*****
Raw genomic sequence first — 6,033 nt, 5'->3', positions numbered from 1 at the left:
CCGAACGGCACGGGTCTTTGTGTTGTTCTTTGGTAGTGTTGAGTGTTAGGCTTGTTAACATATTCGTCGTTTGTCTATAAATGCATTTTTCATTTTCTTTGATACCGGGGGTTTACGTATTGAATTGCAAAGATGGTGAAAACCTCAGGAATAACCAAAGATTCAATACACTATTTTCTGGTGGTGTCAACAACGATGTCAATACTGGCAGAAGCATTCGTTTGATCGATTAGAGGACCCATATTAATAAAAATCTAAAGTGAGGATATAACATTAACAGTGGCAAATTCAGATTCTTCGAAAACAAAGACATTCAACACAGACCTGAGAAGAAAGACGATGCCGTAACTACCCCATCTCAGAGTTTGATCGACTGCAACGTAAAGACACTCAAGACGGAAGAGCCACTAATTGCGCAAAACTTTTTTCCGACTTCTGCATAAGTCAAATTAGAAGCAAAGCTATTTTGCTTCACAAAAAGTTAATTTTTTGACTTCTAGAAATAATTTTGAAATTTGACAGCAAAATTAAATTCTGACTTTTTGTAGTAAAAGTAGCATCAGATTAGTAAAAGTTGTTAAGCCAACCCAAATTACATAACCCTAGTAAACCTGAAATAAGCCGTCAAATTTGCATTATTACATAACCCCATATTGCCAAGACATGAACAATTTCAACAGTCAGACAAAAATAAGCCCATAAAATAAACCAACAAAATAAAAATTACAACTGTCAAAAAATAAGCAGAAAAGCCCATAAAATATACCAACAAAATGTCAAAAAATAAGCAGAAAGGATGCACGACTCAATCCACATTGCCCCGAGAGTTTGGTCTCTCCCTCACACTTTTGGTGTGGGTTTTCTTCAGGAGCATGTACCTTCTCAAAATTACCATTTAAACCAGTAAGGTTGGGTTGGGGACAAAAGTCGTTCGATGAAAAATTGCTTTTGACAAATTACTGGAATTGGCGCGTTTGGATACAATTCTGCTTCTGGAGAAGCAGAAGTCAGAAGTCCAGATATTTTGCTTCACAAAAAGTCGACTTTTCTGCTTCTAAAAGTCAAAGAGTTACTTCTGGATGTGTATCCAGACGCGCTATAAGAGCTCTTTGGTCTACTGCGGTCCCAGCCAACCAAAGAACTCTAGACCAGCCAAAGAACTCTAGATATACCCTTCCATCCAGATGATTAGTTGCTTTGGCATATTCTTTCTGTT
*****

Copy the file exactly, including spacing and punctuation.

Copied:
Raw genomic sequence first — 6,033 nt, 5'->3', positions numbered from 1 at the left:
CCGAACGGCACGGGTCTTTGTGTTGTTCTTTGGTAGTGTTGAGTGTTAGGCTTGTTAACATATTCGTCGTTTGTCTATAAATGCATTTTTCATTTTCTTTGATACCGGGGGTTTACGTATTGAATTGCAAAGATGGTGAAAACCTCAGGAATAACCAAAGATTCAATACACTATTTTCTGGTGGTGTCAACAACGATGTCAATACTGGCAGAAGCATTCGTTTGATCGATTAGAGGACCCATATTAATAAAAATCTAAAGTGAGGATATAACATTAACAGTGGCAAATTCAGATTCTTCGAAAACAAAGACATTCAACACAGACCTGAGAAGAAAGACGATGCCGTAACTACCCCATCTCAGAGTTTGATCGACTGCAACGTAAAGACACTCAAGACGGAAGAGCCACTAATTGCGCAAAACTTTTTTCCGACTTCTGCATAAGTCAAATTAGAAGCAAAGCTATTTTGCTTCACAAAAAGTTAATTTTTTGACTTCTAGAAATAATTTTGAAATTTGACAGCAAAATTAAATTCTGACTTTTTGTAGTAAAAGTAGCATCAGATTAGTAAAAGTTGTTAAGCCAACCCAAATTACATAACCCTAGTAAACCTGAAATAAGCCGTCAAATTTGCATTATTACATAACCCCATATTGCCAAGACATGAACAATTTCAACAGTCAGACAAAAATAAGCCCATAAAATAAACCAACAAAATAAAAATTACAACTGTCAAAAAATAAGCAGAAAAGCCCATAAAATATACCAACAAAATGTCAAAAAATAAGCAGAAAGGATGCACGACTCAATCCACATTGCCCCGAGAGTTTGGTCTCTCCCTCACACTTTTGGTGTGGGTTTTCTTCAGGAGCATGTACCTTCTCAAAATTACCATTTAAACCAGTAAGGTTGGGTTGGGGACAAAAGTCGTTCGATGAAAAATTGCTTTTGACAAATTACTGGAATTGGCGCGTTTGGATACAATTCTGCTTCTGGAGAAGCAGAAGTCAGAAGTCCAGATATTTTGCTTCACAAAAAGTCGACTTTTCTGCTTCTAAAAGTCAAAGAGTTACTTCTGGATGTGTATCCAGACGCGCTATAAGAGCTCTTTGGTCTACTGCGGTCCCAGCCAACCAAAGAACTCTAGACCAGCCAAAGAACTCTAGATATACCCTTCCATCCAGATGATTAGTTGCTTTGGCATATTCTTTCTGTT